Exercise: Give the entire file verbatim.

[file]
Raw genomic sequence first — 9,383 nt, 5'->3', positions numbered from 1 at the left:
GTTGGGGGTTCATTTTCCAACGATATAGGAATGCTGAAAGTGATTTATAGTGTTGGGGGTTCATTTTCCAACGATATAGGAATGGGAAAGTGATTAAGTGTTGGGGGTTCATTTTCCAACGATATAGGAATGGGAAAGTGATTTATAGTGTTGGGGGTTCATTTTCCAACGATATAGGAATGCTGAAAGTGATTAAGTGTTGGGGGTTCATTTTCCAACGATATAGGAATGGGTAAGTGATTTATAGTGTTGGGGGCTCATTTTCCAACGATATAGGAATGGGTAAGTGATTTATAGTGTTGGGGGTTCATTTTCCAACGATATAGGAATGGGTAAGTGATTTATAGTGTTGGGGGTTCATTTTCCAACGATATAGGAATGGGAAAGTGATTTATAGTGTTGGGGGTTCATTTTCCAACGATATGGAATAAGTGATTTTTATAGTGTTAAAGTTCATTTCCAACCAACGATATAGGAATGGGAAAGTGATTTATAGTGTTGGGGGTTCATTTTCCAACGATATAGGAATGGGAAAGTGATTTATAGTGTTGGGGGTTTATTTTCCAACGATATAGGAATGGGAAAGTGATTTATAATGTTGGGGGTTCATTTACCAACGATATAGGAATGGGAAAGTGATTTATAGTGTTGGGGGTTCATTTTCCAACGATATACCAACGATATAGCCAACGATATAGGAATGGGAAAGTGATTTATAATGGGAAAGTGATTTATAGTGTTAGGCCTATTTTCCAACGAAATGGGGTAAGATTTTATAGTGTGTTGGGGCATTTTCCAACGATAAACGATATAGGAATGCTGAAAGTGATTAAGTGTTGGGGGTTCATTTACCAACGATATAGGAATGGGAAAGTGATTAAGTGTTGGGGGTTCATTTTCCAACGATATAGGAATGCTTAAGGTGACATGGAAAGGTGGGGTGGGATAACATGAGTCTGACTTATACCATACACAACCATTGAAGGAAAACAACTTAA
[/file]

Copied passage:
Raw genomic sequence first — 9,383 nt, 5'->3', positions numbered from 1 at the left:
GTTGGGGGTTCATTTTCCAACGATATAGGAATGCTGAAAGTGATTTATAGTGTTGGGGGTTCATTTTCCAACGATATAGGAATGGGAAAGTGATTAAGTGTTGGGGGTTCATTTTCCAACGATATAGGAATGGGAAAGTGATTTATAGTGTTGGGGGTTCATTTTCCAACGATATAGGAATGCTGAAAGTGATTAAGTGTTGGGGGTTCATTTTCCAACGATATAGGAATGGGTAAGTGATTTATAGTGTTGGGGGCTCATTTTCCAACGATATAGGAATGGGTAAGTGATTTATAGTGTTGGGGGTTCATTTTCCAACGATATAGGAATGGGTAAGTGATTTATAGTGTTGGGGGTTCATTTTCCAACGATATAGGAATGGGAAAGTGATTTATAGTGTTGGGGGTTCATTTTCCAACGATATGGAATAAGTGATTTTTATAGTGTTAAAGTTCATTTCCAACCAACGATATAGGAATGGGAAAGTGATTTATAGTGTTGGGGGTTCATTTTCCAACGATATAGGAATGGGAAAGTGATTTATAGTGTTGGGGGTTTATTTTCCAACGATATAGGAATGGGAAAGTGATTTATAATGTTGGGGGTTCATTTACCAACGATATAGGAATGGGAAAGTGATTTATAGTGTTGGGGGTTCATTTTCCAACGATATACCAACGATATAGCCAACGATATAGGAATGGGAAAGTGATTTATAATGGGAAAGTGATTTATAGTGTTAGGCCTATTTTCCAACGAAATGGGGTAAGATTTTATAGTGTGTTGGGGCATTTTCCAACGATAAACGATATAGGAATGCTGAAAGTGATTAAGTGTTGGGGGTTCATTTACCAACGATATAGGAATGGGAAAGTGATTAAGTGTTGGGGGTTCATTTTCCAACGATATAGGAATGCTTAAGGTGACATGGAAAGGTGGGGTGGGATAACATGAGTCTGACTTATACCATACACAACCATTGAAGGAAAACAACTTAA